About two months after the Silver Dollar Hofbrau closed for the last time, one of its colorful and charismatic owners, Truman Campbell, died peacefully in his sleep March 14.
The Fresno bar and restaurant on Shaw Avenue near Fashion Fair mall was open for more than 35 years.
On Saturday, Mr. Campbell’s daughter, Laurie Anhorn, fondly recalled her father sitting happily in the Silver Dollar on his favorite holiday, St. Patrick’s Day, like the “lord of the pub.”
The lifelong Fresno resident, and one-time leader of the state Republican party, played his clarinet with the band at the Silver Dollar for the last time on Jan. 20. The 86-year-old told The Bee he was “brokenhearted.” If he were 20 years younger, he said, he would have tried to keep the place open.
But while the Silver Dollar was a focal point of his world, it was only one part of Mr. Campbell’s diverse life. He also was an attorney, an influential and staunch supporter of Republican campaigns, involved in real estate, and owned around a dozen businesses throughout his life — including other restaurants, an art gallery and a stuffed animal toy factory. Family said many of his business endeavors were spurred by the desire to support his clients.
“He was very entrepreneurial and genuine,” said son-in-law William Rotert. “You always knew where you were with him. He was honorable with his views and very good at making friends. He was very supportive of all of his friends and family members and he could be extremely generous.”
Family said he frequently donated to Shriners Hospitals for Children and the University of California at Berkeley. He played football for the Cal Bears in the 1940s.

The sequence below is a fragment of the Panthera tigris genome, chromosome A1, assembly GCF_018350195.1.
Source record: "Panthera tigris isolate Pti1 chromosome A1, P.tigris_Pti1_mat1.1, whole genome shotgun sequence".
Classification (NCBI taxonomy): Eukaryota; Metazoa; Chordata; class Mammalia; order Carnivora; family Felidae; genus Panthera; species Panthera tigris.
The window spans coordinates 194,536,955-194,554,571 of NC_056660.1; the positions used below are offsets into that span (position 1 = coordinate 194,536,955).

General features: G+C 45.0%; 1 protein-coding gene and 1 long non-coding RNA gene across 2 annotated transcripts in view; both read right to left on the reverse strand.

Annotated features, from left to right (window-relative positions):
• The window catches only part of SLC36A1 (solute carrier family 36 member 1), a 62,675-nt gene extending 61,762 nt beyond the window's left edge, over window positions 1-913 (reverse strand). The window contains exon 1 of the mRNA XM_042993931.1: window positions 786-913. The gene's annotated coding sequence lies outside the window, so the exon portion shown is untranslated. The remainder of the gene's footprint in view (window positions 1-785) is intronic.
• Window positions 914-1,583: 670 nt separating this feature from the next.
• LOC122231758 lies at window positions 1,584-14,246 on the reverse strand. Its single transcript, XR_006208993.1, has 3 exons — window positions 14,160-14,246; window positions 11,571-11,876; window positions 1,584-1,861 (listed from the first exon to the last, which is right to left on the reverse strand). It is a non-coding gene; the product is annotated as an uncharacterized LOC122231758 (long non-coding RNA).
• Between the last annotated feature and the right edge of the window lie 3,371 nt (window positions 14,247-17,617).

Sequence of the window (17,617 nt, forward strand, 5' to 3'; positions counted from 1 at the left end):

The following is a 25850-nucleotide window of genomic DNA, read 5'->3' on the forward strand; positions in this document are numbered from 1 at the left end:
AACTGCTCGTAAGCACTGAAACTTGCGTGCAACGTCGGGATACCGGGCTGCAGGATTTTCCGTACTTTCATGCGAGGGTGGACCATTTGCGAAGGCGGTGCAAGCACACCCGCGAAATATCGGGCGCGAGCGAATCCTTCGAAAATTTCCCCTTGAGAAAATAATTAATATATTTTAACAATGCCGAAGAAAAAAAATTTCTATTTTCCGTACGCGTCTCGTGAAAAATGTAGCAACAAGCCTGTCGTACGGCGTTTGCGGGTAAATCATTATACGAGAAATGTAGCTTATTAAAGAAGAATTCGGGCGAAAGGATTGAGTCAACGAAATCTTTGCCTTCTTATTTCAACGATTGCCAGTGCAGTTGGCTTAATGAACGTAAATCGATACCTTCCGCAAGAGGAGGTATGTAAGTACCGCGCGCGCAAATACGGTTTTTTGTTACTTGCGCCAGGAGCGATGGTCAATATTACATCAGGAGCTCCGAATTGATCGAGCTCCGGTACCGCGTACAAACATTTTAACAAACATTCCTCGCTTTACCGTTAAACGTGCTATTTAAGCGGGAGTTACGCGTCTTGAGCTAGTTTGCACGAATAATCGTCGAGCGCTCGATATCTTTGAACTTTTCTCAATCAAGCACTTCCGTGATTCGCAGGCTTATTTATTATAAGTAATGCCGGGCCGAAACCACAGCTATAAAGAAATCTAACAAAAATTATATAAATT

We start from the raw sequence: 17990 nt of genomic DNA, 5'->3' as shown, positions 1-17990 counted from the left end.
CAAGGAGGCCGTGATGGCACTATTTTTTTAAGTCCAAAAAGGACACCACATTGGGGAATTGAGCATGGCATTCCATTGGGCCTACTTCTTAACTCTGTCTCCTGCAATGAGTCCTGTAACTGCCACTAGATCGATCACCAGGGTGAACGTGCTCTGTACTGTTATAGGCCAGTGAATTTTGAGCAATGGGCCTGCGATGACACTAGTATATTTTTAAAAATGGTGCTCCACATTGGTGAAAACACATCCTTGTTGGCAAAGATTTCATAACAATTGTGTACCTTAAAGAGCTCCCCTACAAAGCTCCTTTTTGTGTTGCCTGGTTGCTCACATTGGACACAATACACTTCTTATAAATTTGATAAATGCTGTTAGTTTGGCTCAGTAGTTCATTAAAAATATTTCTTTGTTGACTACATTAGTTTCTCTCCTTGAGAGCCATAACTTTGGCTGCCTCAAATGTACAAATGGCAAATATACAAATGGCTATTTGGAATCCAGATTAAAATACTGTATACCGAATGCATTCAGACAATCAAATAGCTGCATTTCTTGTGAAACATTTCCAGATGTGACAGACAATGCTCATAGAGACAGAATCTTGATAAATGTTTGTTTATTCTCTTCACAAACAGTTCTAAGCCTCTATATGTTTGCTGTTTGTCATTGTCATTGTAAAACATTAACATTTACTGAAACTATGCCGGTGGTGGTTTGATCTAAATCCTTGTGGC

Politics was a passion. Mr. Campbell once served as state chairman of the California Republican Party and was a member of the Republican National Committee. He also served as president of the volunteer California Republican Assembly organization. Mr. Campbell helped draft Ronald Reagan to run for governor of California and later, president of the United States.
Anhorn said her father’s commitment to the Republican Party was closely tied to his “belief in the Constitution of the United States and the founding fathers.”
And Mr. Campbell was an innovator — open to new ideas and technologies. Rotert said Mr. Campbell helped create a computer database of donors and candidates for the Republican Party. Rotert said the electronic database “revolutionized” the party, which previously relied on mailed letters and telephone calls to disseminate information.
Family described Mr. Campbell as a leader who inevitably rose to the helm of the many groups he was involved in. They recalled his sense of humor and flair for public speaking.
He could sing beautifully, they said, and along with playing clarinet, saxophone and piano, he tried his hand at banjo, ukulele and bagpipes — a tribute to his proud Scottish heritage. He was a 50-year member of the Scottish Rite and Masonic Lodge. He also was a pilot who flew for the Fresno County Sheriff’s Office search-and-rescue team.
“He was the complete package,” Anhorn said.
Daughter Robin Rotert said her father’s presence commanded attention.
“He just had a charisma about him,” she said. “I think he was an extremely intelligent man and he just had so many valuable experiences in his life and so many successes in business that people really relied on him for advice. He was worth listening to. He always had something interesting or valuable to offer.”